DARTMOUTH ORGANIC FARM
HISTORY OF THE O FARM
The Dartmouth Organic Farm came from an idea planted by students in the late 1980’s as part of a class project. Students in the 1990’s nourished the idea into a fledgling organic garden that brought in its first harvest in 1996. Since then, the O-Farm (as it is lovingly called by students) has grown into a hub for hands on learning at Dartmouth. It is home to an educational working garden, faculty and student research, independent projects, labs and classes, a stunning landscape that serves as a backdrop for social events of all kinds and an ecosystem that engages students in learning about sustainable food and energy systems.
Each year the farm grows more than 2000 pounds of diverse, fresh, tasty, organic produce including Farmer’s Market favorites -- summer squash, beans, tomatoes, kale, spinach, flowers, cabbage, broccoli -- and some unusual varieties -- Kohlrabi, cheese squash, ground cherries, tomatillos, and hot peppers!
So where does the food we grow go? We use what we call our “⅓, ⅓, ⅓ Growing Model”:
One third of the food we grow is used to generate revenue to support the program. Last season, this produce was mostly sold to the Dartmouth Dining Services Farm Stand in Collis and campus food truck called “The Box”.
One third of our produce is dedicated to serving our community. In the last few years, this has been through our “Farmacy” program, a new joint initiative with the Geisel School of Medicine, The Dartmouth Institute for Health Care Policy and Clinical Practice, Rethink Health, and the Claremont Soup Kitchen. The Farmacy provides fresh produce via a weekly CSA bag and cooking classes to families with diet related illnesses in Claremont, NH.
The last one third of our produce is used to feed “the hands that grow it” and to provide nourishment for the farm community in on-farm events. From weekly pizza oven dinners to cookouts, open houses, campfires, and crepe-making workshops, people are always eating at the farm!
Our goal is to insure that our produce has impact and creates meaningful hands-on experiences for students. This model has given the farm the flexibility to use food production as a teaching tool and to reach a wide range of audiences.
The Dartmouth Organic Farm hosts a PE class for students every spring, summer, and fall! If you want to earn PE credit working outside, learning about food systems, taking in the vistas of the Connecticut River, then Farm Fit is the PE class for you! Sign-ups are available through the Outdoor Programs Office PE during course election period.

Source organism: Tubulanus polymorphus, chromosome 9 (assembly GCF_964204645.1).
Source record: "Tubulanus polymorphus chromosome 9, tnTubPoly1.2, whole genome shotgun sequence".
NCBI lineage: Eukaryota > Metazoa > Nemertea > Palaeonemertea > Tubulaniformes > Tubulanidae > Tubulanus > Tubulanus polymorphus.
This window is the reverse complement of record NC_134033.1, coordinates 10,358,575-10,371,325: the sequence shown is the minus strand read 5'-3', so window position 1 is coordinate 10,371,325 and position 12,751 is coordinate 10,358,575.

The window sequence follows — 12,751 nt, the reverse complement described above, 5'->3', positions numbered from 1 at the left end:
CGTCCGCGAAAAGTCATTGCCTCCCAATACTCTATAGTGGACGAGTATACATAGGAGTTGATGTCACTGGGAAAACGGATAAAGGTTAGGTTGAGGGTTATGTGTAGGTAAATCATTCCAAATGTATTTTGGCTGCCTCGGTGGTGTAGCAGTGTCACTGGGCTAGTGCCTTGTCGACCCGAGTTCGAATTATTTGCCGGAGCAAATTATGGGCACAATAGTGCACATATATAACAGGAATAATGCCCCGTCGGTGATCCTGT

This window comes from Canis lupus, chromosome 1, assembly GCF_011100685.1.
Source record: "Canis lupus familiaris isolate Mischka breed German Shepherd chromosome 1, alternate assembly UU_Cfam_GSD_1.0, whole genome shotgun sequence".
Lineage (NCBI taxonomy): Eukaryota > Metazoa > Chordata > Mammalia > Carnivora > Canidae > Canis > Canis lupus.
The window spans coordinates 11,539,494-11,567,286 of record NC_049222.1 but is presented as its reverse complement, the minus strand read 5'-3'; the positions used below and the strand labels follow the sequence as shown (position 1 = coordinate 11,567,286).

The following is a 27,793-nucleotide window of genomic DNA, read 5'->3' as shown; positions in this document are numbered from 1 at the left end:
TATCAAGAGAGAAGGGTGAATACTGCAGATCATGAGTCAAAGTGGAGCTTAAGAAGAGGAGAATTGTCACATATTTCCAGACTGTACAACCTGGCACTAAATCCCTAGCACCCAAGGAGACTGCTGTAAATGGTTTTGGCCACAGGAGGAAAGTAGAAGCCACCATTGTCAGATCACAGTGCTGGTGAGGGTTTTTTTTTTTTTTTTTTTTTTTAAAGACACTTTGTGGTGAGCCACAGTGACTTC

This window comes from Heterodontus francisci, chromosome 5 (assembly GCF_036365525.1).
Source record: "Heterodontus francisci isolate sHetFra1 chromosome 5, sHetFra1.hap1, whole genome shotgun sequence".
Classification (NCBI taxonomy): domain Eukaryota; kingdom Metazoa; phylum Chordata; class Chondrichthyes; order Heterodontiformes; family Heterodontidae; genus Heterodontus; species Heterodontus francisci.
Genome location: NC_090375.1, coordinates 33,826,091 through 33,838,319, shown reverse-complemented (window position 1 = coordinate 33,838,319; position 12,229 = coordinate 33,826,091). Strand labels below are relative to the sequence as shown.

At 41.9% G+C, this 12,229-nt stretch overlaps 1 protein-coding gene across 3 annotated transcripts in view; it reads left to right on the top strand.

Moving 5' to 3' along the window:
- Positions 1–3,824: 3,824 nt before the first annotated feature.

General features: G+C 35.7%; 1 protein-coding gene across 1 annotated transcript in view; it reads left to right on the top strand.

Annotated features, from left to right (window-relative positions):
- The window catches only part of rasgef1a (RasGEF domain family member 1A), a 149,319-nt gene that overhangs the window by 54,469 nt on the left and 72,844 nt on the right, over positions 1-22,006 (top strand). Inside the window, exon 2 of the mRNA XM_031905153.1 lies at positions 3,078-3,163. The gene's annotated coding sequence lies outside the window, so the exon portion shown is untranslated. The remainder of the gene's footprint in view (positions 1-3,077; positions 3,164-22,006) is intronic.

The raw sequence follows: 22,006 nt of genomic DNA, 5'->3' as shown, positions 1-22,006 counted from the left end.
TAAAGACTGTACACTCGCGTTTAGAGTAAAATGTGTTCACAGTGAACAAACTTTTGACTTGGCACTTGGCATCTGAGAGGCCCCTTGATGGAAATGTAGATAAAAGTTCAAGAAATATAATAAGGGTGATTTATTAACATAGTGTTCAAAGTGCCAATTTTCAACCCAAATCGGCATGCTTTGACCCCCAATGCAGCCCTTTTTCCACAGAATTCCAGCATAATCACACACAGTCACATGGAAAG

Farm Club organizes educational, social, and volunteer opportunities at the Dartmouth Organic Farm. Farm Club meets Wednesdays from 4-5 pm in Hornig Library. All are welcome to join! Farm Club weekly workdays are Tuesday and Friday mornings (spring-fall) with rides leaving from behind Robo at 8am (back in time for 10As and 10s). Farm Club also hosts weekly farm stands outside Collis each Friday from 3:30-5 pm through mid-October. Use cash or DA$H to buy fresh produce, honey, maple syrup, and flowers fresh from the O-Farm!
The O-Farm is home to three bee hives supported by graduate and undergraduate student volunteers, including members of the Dartmouth Beekeeping Association. The bees support plant pollination in the field and produce delicious, golden honey that we harvest each fall in an open-to-all event! During the late spring and summer we conduct weekly hive checks to examine the growth & health of colonies and learn about bee communication, reproduction, honey & wax production, and the impacts of climate change on this important insect. Look out for hive check days on our calendar or email Sustainable.Dartmouth@dartmouth.edu if you want to be looped in on workshops and volunteer opportunities connected to bee management.
There has been a longstanding tradition of students making maple syrup from the sugar maple trees on the Dartmouth Organic Farm. At first, interested students tapped trees on an ad hoc basis as interest arose. Then, in 2005, students built a Sugar House and installed an evaporator to create a more permanent home for sugaring and to improve syrup production. In 2014, two students founded Sugar Crew, a spring break program during which students make maple syrup, connect with the maple sugaring community, and use sugaring to learn about business, land conservation, ecology, and history. The program, for 10-12 students, takes place each March. The group taps about 125 trees annually. The syrup is sold to students, faculty, and staff and used in farm programs and events.
HOST AN EVENT
The O-Farm is available for your next gathering! We require reservations to use the barn, grill, picnic pavilion, pizza oven, and camp fire pit. All Dartmouth-affiliated groups can use the reservation link below. If your event is not with a Dartmouth group, please send an inquiry email to firstname.lastname@example.org.
Note: We will not be hosting any events throughout the winter,
but our calendar will reopen at the end of April! See you in the spring!